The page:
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Sorting Out Seaweeds: Which Species Native, Which Are Not

By Rebecca Zeiber, NH Sea Grant
October 24, 2007

Sherlock Holmes would have had a difficult time distinguishing between the various species of red seaweed (genus Porphyra) found in New England. Although this puzzle is far from “elementary,” using DNA from the plants has helped researchers like Art Mathieson and Chris Neefus come closer to determining which plant is which.

Mathieson and Neefus, both UNH research professors of plant biology, along with several graduate students, have welcomed playing the part of scientific sleuths for part of a N.H. Sea Grant-funded project investigating this topic.

There has been recent concern among researchers over whether or not many of the Porphyra species found in New England are originally from the region or if they are instead Japanese cultivars, plant varieties propagated for specific traits. This concern stems from the potential of non-native species to utilize the habitat and resources necessary for the survival of native plants.

When researchers realized that distinguishing among the various species was too difficult to do by sight, they turned to more powerful genetic analysis tools to help out.

“There’s a lot more genetic variation in Porphyra than people originally understood, there’s more cryptic variability,” Mathieson explains. “There has been difficulty knowing what is the native plant and what is introduced, so we had to apply molecular techniques in addition to traditional taxonomic techniques. A lot of Porphyra plants look alike but are extremely diverse genetically.”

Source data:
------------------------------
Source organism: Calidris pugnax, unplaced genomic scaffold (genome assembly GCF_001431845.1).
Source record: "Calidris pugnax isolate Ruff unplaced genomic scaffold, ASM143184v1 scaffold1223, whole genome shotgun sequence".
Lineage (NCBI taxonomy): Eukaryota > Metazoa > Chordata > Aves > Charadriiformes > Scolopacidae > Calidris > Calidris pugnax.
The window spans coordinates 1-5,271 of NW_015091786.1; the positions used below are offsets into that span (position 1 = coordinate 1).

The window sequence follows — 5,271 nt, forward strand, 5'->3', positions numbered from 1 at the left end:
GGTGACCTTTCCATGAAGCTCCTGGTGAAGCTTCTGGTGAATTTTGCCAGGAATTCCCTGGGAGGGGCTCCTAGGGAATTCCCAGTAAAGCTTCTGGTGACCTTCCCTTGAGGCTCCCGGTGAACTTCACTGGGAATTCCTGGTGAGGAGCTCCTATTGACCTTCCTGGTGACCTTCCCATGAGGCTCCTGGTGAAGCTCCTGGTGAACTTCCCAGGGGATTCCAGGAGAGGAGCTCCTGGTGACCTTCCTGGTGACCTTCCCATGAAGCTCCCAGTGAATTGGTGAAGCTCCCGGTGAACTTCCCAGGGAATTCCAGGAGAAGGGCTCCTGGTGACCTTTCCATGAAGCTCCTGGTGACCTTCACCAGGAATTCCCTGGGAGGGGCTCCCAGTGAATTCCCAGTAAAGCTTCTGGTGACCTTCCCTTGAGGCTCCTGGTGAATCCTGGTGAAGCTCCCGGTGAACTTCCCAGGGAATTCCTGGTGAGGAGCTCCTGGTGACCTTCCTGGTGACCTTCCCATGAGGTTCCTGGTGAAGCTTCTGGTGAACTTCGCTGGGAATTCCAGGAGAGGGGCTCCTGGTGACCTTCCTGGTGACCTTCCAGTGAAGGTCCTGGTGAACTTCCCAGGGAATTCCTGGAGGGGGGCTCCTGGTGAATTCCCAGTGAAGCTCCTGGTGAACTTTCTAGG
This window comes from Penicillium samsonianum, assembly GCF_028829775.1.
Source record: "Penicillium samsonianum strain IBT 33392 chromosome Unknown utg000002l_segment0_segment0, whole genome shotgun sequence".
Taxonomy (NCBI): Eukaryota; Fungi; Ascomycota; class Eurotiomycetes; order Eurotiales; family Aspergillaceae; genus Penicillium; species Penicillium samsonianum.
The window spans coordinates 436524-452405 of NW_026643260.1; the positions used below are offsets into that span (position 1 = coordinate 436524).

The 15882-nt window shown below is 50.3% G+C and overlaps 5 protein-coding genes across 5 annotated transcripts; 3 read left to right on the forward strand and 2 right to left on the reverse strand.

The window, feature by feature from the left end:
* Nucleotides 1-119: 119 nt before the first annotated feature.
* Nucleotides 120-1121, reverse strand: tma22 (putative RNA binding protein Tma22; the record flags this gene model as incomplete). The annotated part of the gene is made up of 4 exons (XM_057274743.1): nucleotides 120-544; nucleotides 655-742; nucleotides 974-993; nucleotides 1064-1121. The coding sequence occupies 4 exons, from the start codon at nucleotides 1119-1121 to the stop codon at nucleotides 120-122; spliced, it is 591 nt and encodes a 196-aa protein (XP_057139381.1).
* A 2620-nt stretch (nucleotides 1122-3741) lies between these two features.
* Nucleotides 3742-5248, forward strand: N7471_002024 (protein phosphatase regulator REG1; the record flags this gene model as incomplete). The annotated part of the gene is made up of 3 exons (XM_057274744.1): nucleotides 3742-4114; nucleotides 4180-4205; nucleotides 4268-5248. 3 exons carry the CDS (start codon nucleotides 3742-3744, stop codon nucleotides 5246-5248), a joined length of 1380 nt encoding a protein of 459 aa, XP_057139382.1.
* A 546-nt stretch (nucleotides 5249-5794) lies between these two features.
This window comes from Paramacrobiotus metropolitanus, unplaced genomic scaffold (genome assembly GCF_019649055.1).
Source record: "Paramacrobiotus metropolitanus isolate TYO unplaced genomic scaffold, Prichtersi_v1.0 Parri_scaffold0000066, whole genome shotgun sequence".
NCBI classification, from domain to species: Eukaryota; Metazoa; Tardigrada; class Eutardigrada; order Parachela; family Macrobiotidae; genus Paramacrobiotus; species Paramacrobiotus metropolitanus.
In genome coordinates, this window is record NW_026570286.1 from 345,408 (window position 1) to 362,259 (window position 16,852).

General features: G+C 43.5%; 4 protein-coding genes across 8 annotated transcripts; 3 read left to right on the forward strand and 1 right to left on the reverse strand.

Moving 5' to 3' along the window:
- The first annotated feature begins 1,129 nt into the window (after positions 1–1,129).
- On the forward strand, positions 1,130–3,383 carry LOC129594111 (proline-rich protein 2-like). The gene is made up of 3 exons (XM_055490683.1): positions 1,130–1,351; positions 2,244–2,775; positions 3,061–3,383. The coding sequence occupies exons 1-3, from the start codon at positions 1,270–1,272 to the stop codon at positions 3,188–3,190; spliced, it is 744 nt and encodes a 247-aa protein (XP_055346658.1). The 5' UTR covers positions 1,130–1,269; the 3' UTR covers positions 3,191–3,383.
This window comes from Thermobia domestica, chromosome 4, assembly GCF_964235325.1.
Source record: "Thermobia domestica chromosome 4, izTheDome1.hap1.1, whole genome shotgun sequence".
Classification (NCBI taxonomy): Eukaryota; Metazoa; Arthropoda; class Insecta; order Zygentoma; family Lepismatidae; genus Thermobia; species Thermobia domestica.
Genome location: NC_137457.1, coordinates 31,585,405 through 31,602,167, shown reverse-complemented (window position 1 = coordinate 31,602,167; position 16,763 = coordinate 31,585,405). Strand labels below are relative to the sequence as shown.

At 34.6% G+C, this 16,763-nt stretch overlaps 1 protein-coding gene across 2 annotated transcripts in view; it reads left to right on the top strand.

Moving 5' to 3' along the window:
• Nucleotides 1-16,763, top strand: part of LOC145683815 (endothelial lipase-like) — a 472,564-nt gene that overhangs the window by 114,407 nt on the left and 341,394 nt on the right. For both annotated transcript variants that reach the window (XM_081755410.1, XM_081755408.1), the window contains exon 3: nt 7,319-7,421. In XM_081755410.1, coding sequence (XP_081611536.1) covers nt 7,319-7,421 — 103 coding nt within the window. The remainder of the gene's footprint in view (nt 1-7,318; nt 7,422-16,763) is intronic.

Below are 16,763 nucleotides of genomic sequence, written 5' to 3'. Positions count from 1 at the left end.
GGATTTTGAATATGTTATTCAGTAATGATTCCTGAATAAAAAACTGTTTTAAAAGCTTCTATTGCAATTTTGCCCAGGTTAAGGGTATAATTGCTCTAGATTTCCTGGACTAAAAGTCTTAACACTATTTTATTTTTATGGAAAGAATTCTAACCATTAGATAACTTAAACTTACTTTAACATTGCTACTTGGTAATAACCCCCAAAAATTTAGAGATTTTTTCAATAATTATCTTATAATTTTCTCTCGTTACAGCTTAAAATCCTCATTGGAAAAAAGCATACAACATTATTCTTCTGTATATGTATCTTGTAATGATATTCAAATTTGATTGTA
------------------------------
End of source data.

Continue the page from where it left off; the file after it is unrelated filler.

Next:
DNA sequencing of the species requires being able to compare present-day samples collected throughout the coastal regions of New England with species collected from the region in the past. This enables researchers to determine if new species have begun colonizing the region or if samples from the past were simply misidentified. It is possible that a species considered to be a newcomer to the area has actually been here for quite a long time, Mathieson said.

This research requires going back to historical collections of seaweeds held in herbariums where samples are kept from 200 years ago in some cases, rehydrating the samples, and then doing genetic analyses on a small piece of the old seaweed.

“It’s fascinating to be able to use samples from herbarium collections that are really old and make them have meaning, that’s really interesting,” Mathieson adds.

Once analyses are conducted on both the old and new samples, the genetics can be compared to see if a Japanese cultivar has been introduced recently and is spreading or if it was here hundreds of years ago without scientists knowing it. However, it can be extremely difficult to determine how a species came to be in a particular region.

Mathieson and Neefus explain that one potential method of introducing non-native Porphyra is accidental aquaculture release, specifically when the spores of Porphyra grow on shellfish and the host organisms are subsequently relocated. Transportation via boat traffic is another potential method, where the species may have hitched a ride in the hulls of ships moving from port to port. In addition, the introduction could have come from the nori industry that has tried to raise certain Porphyra cultivars off the coast of Maine and along Long Island Sound.

Future research will include trying to determine the geographic distribution of the various red seaweed species along the New England coast and sorting out the pieces of the genetic puzzle.

“It’s a can of worms in terms of finding out the right names of the species and when they were introduced to a region, and then determining the potential effects they could have on native species,” Mathieson says. “There’s a lot of detective work that goes on.”


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